Developments in biotechnologies and health care also are leading to new industries and improved productivity, as greater access to care is creating healthier workforces. Expanding working-age populations through better health care has the potential to provide an economic boost to countries with aging populations. A proliferation of robotics and artificial intelligence in basic medicine and diagnostics is also helping to make affordable care more widely available and has reduced the cost burden of caring for aging citizens on cash-strapped governments.

Improving economic growth will continue to depend on new technologies, local innovation and entrepreneurship. There remains an acute need for government programs to cushion future economic disruptions and ensure the welfare of those in society who are least able to adapt. Addressing these issues, however, requires overcoming the political polarization that has prevented many governments from achieving the necessary budget compromises. Continued government support for these endeavors through the reinvigorated trading of technologies, expertise, and resources also might help bridge the economic gaps that exist within and between countries.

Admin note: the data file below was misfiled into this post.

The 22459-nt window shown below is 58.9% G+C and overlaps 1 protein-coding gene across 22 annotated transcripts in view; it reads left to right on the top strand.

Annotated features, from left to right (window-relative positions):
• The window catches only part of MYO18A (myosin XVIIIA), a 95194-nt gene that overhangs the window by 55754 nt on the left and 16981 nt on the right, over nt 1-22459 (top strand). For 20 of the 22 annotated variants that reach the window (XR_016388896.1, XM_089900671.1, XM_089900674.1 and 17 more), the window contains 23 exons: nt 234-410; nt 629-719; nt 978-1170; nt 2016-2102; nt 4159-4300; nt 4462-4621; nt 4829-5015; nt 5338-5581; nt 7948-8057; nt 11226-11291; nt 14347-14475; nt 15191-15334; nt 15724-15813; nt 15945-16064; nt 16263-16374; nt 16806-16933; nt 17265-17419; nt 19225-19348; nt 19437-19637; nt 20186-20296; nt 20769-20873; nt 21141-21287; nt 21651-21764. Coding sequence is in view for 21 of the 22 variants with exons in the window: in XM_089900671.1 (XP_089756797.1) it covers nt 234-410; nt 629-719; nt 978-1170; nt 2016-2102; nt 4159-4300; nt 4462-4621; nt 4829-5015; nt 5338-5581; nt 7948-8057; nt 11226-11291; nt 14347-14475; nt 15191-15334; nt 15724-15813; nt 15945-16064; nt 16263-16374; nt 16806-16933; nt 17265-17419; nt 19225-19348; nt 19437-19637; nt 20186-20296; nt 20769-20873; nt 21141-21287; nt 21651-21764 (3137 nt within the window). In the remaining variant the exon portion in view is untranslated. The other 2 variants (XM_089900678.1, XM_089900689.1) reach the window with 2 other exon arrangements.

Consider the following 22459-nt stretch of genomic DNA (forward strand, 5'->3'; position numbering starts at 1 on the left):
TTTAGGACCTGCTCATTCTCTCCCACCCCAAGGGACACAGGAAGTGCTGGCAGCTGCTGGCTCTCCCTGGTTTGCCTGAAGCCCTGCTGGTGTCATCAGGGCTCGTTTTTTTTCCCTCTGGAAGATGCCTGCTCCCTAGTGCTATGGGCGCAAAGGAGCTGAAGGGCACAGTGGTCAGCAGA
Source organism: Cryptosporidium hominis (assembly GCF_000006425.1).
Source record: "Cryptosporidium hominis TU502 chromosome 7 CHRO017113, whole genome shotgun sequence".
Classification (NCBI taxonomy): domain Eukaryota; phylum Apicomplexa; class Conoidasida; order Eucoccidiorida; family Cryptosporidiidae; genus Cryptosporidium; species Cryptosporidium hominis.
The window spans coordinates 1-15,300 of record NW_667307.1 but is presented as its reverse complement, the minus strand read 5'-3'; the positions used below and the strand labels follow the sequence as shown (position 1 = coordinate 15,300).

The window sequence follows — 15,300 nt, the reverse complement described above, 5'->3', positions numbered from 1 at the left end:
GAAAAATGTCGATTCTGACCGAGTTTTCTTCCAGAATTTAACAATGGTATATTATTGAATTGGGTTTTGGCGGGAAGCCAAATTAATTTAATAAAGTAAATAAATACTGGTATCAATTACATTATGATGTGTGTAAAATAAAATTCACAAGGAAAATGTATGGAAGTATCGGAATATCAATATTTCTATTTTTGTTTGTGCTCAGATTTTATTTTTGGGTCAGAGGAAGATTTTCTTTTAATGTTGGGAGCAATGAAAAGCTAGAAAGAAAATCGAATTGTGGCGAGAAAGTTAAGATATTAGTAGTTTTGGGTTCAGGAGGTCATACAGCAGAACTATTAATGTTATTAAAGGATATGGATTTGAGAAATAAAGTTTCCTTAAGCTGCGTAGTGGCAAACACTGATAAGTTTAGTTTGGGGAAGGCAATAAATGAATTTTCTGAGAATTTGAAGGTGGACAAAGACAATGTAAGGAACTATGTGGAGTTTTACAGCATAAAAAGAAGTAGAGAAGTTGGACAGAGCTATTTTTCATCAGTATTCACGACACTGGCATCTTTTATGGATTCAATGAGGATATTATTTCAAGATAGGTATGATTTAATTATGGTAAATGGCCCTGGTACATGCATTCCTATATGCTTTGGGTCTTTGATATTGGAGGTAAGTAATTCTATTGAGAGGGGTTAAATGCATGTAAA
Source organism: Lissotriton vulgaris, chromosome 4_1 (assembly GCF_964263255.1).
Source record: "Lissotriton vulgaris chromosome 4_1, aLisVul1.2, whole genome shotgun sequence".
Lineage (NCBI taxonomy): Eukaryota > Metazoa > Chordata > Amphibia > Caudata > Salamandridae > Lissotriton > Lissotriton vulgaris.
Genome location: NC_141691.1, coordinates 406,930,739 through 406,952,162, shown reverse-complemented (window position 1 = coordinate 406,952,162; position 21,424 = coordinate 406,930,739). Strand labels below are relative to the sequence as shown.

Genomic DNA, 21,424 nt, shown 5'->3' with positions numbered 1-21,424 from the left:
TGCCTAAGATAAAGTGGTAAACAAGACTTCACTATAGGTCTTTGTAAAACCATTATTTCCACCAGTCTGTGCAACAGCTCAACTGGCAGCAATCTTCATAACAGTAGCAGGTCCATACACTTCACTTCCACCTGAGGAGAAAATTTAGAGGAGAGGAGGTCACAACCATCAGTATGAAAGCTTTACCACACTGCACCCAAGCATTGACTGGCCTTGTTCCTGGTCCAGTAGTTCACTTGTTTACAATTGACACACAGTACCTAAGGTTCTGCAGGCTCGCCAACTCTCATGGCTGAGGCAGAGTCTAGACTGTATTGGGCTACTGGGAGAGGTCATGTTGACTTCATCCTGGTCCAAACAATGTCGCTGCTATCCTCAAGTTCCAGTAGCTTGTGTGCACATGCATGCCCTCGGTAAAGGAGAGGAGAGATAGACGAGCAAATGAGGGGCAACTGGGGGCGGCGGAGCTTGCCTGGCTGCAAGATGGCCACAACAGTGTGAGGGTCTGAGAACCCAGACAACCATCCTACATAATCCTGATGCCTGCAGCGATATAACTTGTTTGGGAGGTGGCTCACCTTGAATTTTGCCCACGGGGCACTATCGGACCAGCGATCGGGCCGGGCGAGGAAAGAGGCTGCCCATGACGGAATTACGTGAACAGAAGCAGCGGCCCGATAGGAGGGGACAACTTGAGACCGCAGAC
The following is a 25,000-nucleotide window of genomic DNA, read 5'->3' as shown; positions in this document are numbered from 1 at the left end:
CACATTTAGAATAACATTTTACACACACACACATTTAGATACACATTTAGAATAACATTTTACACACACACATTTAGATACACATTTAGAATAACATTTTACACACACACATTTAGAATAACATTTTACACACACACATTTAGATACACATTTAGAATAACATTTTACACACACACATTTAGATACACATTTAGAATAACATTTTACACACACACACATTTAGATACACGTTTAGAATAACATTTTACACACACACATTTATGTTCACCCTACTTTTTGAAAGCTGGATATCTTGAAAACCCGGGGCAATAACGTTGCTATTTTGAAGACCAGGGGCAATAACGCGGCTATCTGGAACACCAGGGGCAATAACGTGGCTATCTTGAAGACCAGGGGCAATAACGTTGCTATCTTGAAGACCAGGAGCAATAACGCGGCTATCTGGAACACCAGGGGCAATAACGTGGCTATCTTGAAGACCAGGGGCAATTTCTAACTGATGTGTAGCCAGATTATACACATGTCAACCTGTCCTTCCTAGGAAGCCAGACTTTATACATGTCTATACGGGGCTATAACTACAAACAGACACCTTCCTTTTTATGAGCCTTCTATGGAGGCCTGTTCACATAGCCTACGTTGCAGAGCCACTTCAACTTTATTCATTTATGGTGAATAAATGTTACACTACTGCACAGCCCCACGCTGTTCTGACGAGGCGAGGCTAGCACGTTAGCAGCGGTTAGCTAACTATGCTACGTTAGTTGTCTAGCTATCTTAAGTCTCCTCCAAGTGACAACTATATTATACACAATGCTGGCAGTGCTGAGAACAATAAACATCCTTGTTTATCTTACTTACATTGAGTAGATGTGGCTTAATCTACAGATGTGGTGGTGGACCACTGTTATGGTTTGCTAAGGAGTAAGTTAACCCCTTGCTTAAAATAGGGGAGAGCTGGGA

Islands Implications

This scenario explores the ramifications if governments fail to manage the changes in global economic conditions that have led to increasing inequality, lower growth rates in developed economies, job displacements, and societal divisions. The scenario highlights the need for the rich countries to address the negative byproducts of past economic policies and to manage the tensions between populism and inclusion. The most successful states will be those with governments that encourage research and innovation; promote information sharing; maintain high-quality education and lifelong learning in science, technology, engineering and mathematics; provide job retraining; and adopt tax, immigration, and security policies to attract and retain high-tech talent. Such developments would encourage greater experimentation, innovation, and entrepreneurship to help boost domestic manufacturing and create employment.

Alternatively, states that choose to place controls on access to information, fail to honor intellectual property rights, and discourage the import of high-tech talent will likely be excluded from the economic benefits offered by emerging technology advances. Security will be another key issue as these developments also create challenges in the forms of technology-enabled terrorist attacks and criminal activity.

Three Scenarios for the Distant Future: Orbits